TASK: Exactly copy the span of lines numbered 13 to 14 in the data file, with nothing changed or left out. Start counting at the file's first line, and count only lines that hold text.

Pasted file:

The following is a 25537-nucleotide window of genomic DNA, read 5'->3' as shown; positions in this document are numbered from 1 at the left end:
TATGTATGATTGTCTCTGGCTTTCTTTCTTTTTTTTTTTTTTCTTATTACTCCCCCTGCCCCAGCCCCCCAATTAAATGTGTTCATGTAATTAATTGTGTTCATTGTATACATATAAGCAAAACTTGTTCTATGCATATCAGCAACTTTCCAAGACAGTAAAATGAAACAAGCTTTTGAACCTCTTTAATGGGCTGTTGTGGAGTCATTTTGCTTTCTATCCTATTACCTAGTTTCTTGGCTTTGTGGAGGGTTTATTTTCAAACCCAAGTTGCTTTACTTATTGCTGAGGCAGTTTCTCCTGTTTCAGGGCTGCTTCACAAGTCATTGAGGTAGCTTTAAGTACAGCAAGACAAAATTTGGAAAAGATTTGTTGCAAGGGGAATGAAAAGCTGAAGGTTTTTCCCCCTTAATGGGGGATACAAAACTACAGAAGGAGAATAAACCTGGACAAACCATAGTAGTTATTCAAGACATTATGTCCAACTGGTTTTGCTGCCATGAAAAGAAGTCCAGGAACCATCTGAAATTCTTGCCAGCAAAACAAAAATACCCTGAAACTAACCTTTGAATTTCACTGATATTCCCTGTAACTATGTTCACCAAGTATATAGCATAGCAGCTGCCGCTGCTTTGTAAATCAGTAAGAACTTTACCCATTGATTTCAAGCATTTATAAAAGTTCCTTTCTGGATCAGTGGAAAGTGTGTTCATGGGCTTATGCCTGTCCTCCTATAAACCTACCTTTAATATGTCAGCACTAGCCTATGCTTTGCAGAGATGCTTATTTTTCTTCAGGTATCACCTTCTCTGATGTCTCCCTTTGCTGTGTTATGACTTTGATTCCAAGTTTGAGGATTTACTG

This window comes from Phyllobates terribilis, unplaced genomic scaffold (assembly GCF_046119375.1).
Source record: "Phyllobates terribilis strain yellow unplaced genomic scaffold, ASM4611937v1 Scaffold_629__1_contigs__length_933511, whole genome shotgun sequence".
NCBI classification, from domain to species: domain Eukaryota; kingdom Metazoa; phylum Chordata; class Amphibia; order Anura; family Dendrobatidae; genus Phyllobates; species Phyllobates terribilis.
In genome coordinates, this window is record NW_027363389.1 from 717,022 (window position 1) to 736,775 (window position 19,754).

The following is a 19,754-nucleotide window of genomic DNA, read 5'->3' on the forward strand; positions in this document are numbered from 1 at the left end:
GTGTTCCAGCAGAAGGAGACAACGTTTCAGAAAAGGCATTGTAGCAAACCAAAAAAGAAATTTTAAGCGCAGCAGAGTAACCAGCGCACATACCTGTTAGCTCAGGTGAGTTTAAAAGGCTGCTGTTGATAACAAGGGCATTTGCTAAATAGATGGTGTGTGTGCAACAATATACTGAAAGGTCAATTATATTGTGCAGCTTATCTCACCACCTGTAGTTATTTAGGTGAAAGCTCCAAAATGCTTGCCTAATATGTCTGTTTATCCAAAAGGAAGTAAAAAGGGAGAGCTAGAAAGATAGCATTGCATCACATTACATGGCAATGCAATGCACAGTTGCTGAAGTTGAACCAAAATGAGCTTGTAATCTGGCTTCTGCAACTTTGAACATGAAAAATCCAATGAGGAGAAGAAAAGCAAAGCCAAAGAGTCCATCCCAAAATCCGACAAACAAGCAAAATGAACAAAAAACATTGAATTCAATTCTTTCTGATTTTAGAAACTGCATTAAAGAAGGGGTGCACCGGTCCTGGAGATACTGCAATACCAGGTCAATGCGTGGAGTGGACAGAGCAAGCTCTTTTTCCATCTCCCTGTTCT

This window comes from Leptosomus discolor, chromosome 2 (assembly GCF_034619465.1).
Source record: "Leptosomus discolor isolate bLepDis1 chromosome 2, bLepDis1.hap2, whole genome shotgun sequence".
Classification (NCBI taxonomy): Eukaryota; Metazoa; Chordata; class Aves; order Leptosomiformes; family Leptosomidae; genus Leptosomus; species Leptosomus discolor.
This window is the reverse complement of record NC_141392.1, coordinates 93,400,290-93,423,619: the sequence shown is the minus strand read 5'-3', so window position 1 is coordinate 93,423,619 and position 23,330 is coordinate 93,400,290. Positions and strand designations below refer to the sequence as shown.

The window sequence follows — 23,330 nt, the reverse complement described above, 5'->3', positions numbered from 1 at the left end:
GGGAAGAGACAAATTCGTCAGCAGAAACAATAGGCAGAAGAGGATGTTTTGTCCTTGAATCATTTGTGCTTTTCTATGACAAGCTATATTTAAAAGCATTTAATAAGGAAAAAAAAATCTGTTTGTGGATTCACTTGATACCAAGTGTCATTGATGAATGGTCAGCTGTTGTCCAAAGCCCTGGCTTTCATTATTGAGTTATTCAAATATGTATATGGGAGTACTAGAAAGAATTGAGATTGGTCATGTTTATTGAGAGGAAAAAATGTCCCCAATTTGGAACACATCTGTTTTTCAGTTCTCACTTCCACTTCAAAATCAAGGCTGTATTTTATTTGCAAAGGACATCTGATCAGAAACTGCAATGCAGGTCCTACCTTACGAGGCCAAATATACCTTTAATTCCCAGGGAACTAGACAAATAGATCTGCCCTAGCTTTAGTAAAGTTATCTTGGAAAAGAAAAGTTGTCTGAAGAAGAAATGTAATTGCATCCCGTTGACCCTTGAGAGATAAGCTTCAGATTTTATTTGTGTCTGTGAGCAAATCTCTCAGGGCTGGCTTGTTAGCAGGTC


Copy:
The window sequence follows — 23,330 nt, the reverse complement described above, 5'->3', positions numbered from 1 at the left end:
GGGAAGAGACAAATTCGTCAGCAGAAACAATAGGCAGAAGAGGATGTTTTGTCCTTGAATCATTTGTGCTTTTCTATGACAAGCTATATTTAAAAGCATTTAATAAGGAAAAAAAAATCTGTTTGTGGATTCACTTGATACCAAGTGTCATTGATGAATGGTCAGCTGTTGTCCAAAGCCCTGGCTTTCATTATTGAGTTATTCAAATATGTATATGGGAGTACTAGAAAGAATTGAGATTGGTCATGTTTATTGAGAGGAAAAAATGTCCCCAATTTGGAACACATCTGTTTTTCAGTTCTCACTTCCACTTCAAAATCAAGGCTGTATTTTATTTGCAAAGGACATCTGATCAGAAACTGCAATGCAGGTCCTACCTTACGAGGCCAAATATACCTTTAATTCCCAGGGAACTAGACAAATAGATCTGCCCTAGCTTTAGTAAAGTTATCTTGGAAAAGAAAAGTTGTCTGAAGAAGAAATGTAATTGCATCCCGTTGACCCTTGAGAGATAAGCTTCAGATTTTATTTGTGTCTGTGAGCAAATCTCTCAGGGCTGGCTTGTTAGCAGGTC